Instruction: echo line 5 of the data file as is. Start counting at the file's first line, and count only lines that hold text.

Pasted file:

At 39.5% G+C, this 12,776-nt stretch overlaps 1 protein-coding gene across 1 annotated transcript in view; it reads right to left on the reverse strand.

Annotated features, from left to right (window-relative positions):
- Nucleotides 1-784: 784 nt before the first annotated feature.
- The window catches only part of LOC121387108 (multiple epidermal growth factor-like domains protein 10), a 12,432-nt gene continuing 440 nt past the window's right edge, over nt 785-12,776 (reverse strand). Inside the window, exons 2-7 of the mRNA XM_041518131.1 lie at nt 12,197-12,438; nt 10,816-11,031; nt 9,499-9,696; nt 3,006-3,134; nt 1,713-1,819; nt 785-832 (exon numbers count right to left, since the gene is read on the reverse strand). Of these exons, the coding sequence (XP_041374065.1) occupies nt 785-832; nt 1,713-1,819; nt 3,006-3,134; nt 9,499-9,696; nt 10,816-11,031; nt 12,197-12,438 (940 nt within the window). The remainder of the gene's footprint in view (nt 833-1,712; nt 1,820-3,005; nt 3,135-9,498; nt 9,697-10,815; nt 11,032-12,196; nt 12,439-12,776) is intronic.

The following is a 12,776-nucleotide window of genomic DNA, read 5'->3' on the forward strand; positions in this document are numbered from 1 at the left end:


The following is a 12,776-nucleotide window of genomic DNA, read 5'->3' on the forward strand; positions in this document are numbered from 1 at the left end: